Mentions: Quantitative RT-PCR experiments confirmed the female-biased expression of the above mentioned pairs of X-linked coding and non-coding genes in brain, eye and lung tissues (p ≤ 0.05, two-sided unequal variance t-test) (Figure 4). One exception was 2010308F09Rik, not confirmed as female-biased in lung, but evidently female-biased in brain and eye. Female to male fold-changes were in the same range as detected in the microarray experiments, and in the expected range for X-inactivation escapee genes [32]. An X-linked negative control for sex bias, Rps4x, which is inactivated on the silent mouse X-chromosome [33,34] and therefore not expected to show female-biased expression, remained unchanged. A positive control for female-bias, Xist, was highly female-biased (~10 000-fold) as expected.


Female-biased expression of long non-coding RNAs in domains that escape X-inactivation in mouse.

Reinius B, Shi C, Hengshuo L, Sandhu KS, Radomska KJ, Rosen GD, Lu L, Kullander K, Williams RW, Jazin E - BMC Genomics (2010)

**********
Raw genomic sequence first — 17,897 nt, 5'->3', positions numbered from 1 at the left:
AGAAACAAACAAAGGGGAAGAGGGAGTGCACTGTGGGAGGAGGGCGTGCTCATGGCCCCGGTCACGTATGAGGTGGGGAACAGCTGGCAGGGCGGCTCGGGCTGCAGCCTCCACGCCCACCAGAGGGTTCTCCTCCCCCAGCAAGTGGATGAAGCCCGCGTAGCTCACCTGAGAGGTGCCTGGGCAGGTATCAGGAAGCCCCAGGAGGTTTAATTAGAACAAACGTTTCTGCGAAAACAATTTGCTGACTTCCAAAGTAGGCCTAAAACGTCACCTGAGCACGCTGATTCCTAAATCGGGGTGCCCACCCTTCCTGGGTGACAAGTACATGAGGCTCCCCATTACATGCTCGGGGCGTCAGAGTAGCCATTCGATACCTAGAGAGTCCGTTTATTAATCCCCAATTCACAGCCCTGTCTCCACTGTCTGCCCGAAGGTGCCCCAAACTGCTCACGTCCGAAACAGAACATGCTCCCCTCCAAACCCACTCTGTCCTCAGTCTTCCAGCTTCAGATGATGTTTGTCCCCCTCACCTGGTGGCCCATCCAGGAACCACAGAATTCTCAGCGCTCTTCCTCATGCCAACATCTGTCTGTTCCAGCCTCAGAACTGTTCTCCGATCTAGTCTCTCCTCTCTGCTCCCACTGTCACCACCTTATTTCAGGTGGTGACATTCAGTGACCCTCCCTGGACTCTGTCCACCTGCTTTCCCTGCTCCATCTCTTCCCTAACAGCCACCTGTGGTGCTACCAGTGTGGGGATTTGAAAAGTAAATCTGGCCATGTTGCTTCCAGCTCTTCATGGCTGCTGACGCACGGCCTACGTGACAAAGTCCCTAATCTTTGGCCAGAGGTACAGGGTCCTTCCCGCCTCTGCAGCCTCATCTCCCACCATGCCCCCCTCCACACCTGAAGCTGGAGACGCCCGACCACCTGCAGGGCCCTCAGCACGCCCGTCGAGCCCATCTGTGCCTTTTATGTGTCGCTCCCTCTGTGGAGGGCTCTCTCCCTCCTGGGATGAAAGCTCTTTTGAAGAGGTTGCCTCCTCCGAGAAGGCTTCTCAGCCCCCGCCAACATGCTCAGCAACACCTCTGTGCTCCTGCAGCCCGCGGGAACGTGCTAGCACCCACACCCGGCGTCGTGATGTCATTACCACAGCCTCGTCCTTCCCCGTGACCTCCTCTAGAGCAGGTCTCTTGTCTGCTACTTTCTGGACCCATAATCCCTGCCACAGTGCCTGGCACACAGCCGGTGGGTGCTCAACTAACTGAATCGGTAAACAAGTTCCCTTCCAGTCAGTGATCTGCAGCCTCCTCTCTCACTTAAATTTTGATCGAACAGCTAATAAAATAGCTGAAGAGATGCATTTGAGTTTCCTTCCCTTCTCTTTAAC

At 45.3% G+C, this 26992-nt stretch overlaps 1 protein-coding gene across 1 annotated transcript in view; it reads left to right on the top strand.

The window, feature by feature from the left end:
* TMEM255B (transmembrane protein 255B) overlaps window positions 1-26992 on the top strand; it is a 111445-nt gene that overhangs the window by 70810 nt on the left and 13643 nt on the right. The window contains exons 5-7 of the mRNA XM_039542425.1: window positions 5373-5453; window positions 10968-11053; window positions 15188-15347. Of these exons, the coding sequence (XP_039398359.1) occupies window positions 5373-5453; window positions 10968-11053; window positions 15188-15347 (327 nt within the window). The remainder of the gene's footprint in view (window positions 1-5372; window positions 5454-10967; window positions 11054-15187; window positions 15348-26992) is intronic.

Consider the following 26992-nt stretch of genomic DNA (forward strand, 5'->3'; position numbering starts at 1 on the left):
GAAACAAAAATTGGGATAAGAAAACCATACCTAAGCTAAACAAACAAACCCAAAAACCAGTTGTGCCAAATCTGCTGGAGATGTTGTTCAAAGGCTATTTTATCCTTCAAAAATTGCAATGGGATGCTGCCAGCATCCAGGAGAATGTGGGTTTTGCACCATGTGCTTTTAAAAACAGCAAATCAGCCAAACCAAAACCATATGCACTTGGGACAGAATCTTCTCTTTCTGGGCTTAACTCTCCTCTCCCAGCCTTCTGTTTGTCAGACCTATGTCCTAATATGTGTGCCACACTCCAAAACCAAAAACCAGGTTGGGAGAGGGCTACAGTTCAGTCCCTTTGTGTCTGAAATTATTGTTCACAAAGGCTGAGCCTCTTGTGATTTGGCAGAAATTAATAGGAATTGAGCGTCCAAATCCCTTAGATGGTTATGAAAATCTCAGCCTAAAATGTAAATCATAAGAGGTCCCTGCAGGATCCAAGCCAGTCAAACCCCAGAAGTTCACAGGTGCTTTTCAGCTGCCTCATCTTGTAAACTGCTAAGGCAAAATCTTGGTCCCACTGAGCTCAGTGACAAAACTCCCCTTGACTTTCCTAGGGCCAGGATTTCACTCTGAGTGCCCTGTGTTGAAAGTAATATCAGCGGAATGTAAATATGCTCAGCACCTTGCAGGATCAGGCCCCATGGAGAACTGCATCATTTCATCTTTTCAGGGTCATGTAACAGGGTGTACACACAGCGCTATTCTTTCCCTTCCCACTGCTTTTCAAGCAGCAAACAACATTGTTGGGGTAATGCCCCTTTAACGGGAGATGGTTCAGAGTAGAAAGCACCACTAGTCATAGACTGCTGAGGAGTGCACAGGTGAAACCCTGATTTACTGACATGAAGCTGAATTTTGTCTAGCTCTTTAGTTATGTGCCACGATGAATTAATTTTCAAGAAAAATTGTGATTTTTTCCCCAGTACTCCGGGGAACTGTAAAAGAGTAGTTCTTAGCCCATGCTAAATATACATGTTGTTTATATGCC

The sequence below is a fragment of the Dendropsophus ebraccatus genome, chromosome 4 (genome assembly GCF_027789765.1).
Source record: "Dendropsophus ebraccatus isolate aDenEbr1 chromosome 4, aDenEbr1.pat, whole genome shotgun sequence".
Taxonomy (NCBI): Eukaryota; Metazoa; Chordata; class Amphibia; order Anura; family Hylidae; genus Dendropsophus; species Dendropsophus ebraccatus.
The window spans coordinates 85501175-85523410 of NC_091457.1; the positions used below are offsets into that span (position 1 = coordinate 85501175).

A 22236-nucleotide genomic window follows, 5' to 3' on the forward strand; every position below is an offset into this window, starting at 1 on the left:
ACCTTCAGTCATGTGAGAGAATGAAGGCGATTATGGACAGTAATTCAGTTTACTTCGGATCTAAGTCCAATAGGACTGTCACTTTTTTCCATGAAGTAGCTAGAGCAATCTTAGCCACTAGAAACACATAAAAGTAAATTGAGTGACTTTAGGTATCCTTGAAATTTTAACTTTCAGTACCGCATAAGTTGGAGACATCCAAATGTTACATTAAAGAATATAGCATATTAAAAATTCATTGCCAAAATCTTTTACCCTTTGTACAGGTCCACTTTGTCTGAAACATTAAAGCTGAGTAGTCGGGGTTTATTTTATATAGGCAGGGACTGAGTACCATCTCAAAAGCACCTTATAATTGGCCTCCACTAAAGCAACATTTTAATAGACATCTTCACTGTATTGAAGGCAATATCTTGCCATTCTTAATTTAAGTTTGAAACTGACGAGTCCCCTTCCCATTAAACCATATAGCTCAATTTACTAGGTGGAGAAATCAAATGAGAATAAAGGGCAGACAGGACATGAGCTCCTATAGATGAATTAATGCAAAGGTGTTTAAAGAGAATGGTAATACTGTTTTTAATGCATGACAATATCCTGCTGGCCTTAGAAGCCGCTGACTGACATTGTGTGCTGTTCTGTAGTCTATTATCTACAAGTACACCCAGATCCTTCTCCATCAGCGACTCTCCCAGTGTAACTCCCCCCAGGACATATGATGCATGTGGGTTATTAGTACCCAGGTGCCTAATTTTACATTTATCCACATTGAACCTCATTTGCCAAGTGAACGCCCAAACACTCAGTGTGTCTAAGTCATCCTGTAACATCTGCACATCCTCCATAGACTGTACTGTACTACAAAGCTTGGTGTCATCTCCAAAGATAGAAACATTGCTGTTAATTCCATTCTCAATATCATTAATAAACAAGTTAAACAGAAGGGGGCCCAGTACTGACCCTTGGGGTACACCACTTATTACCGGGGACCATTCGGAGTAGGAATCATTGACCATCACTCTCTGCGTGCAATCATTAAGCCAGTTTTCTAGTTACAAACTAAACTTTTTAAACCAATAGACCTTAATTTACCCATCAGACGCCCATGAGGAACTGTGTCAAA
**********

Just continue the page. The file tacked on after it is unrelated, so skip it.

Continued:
Female-biased expression of pairs of coding and non-coding X-linked genes is validated by quantitative RT-PCR. The RNA expression of co-localized pairs of coding and non-coding genes in three tissues, normalized to Actb and Gapdh is shown. Brain (n = 19 females, 19 males), Eye (n = 16 females, 16 males) and Lung (n= 16 females, 16 males). The X-inactivated gene Rps4x is used as a negative control, while Xist is taken as a female-specific control. The heights of the bars represent mean female expression (yellow bars) as relative to mean male expression (blue bars). Error bars signify +/- standard error of the mean. p-values: * ≤ 0.05, ** ≤ 0.01, *** ≤ 0.001 (two-sided unequal variance t-test), ns: not significant, non-significant p-values are given within brackets. The numbers 1-4 above the figure correspond to the four female-biased clusters in Figure 3.